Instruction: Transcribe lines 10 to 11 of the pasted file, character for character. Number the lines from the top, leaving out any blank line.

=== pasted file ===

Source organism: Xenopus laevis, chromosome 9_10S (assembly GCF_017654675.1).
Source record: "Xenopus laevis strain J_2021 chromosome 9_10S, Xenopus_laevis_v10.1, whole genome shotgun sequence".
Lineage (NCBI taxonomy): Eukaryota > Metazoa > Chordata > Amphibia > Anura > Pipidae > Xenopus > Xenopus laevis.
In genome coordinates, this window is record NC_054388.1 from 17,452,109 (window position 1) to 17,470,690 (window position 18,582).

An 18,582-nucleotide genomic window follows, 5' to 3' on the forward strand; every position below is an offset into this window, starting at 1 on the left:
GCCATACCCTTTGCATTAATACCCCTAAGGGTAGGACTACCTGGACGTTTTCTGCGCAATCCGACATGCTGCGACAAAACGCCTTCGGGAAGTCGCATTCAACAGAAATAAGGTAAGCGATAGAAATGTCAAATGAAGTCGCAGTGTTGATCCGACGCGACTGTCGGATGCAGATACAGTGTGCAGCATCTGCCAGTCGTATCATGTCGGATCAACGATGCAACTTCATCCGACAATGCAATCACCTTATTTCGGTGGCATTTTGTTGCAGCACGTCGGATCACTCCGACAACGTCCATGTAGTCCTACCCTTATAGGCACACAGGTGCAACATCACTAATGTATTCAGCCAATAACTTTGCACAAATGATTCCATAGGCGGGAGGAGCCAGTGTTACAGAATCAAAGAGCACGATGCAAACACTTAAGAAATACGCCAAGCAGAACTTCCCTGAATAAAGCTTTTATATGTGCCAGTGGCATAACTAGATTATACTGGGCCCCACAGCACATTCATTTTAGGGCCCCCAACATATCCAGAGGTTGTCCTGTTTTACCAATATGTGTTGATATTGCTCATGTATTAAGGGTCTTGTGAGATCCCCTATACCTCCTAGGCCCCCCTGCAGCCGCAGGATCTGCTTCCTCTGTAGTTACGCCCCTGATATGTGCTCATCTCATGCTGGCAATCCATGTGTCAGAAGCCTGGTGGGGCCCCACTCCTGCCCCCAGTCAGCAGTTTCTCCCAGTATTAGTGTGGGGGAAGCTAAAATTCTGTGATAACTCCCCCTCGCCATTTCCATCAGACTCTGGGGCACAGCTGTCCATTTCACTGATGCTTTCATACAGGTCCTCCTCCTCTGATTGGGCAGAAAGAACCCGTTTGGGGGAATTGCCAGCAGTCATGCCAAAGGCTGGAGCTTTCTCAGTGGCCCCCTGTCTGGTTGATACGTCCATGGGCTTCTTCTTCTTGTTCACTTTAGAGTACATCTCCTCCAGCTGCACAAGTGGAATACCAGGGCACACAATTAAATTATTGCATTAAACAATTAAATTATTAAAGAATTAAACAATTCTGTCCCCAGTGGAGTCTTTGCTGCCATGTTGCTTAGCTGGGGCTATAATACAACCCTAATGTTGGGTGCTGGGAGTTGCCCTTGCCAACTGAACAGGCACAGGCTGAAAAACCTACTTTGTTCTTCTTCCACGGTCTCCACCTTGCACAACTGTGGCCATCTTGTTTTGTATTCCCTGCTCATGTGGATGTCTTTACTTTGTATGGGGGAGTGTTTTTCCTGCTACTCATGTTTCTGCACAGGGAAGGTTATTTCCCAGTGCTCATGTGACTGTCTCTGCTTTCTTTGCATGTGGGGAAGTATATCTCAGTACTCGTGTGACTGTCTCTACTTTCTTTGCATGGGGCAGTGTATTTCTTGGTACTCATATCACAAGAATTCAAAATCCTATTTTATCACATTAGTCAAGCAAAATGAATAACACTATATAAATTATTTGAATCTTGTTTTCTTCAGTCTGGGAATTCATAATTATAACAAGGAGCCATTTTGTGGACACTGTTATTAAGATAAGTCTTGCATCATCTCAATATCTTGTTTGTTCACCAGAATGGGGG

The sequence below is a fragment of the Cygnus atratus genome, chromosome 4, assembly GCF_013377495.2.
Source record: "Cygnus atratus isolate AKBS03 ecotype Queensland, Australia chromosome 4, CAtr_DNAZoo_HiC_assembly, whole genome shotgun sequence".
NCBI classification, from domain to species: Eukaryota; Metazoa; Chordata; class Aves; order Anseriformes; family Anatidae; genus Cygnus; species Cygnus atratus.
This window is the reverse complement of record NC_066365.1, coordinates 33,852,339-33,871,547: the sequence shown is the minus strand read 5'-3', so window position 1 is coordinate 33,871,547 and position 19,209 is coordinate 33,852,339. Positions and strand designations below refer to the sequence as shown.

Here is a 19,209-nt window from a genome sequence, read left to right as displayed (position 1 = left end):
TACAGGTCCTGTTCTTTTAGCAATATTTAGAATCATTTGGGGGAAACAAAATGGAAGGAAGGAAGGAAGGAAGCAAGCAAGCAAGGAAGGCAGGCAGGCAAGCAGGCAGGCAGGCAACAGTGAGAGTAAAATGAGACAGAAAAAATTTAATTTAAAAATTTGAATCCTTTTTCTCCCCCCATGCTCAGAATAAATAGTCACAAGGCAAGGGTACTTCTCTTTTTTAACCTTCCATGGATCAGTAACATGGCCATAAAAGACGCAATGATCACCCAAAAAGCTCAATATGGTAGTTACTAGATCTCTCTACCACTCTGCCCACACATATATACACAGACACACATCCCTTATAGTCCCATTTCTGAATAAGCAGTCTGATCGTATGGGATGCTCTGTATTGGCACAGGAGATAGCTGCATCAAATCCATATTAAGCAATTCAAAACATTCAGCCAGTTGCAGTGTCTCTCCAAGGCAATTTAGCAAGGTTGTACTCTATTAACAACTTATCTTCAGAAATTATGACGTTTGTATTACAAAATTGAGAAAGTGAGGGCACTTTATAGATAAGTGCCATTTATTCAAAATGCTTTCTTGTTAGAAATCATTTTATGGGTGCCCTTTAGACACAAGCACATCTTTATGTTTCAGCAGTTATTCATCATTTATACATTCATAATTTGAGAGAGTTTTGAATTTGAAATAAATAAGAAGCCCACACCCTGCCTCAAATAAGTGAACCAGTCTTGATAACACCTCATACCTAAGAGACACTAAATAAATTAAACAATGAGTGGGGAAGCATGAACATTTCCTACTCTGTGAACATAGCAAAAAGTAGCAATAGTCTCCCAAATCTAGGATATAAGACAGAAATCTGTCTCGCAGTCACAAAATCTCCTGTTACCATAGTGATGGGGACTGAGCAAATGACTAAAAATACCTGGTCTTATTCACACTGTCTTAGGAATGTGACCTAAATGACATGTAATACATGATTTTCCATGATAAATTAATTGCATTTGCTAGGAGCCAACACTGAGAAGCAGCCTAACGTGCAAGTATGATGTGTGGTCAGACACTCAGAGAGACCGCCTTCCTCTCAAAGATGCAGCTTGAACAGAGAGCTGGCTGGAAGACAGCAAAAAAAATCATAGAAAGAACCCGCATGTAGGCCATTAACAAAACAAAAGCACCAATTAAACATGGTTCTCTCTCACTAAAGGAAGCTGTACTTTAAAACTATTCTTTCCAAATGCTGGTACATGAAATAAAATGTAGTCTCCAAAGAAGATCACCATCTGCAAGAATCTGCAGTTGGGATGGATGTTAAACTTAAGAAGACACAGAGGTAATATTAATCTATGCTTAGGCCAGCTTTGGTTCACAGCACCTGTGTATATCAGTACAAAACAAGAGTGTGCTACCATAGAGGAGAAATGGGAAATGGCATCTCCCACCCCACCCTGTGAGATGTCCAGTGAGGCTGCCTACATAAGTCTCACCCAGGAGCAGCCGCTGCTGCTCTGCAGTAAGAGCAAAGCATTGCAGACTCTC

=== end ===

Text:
This window is the reverse complement of record NC_066365.1, coordinates 33,852,339-33,871,547: the sequence shown is the minus strand read 5'-3', so window position 1 is coordinate 33,871,547 and position 19,209 is coordinate 33,852,339. Positions and strand designations below refer to the sequence as shown.

Here is a 19,209-nt window from a genome sequence, read left to right as displayed (position 1 = left end):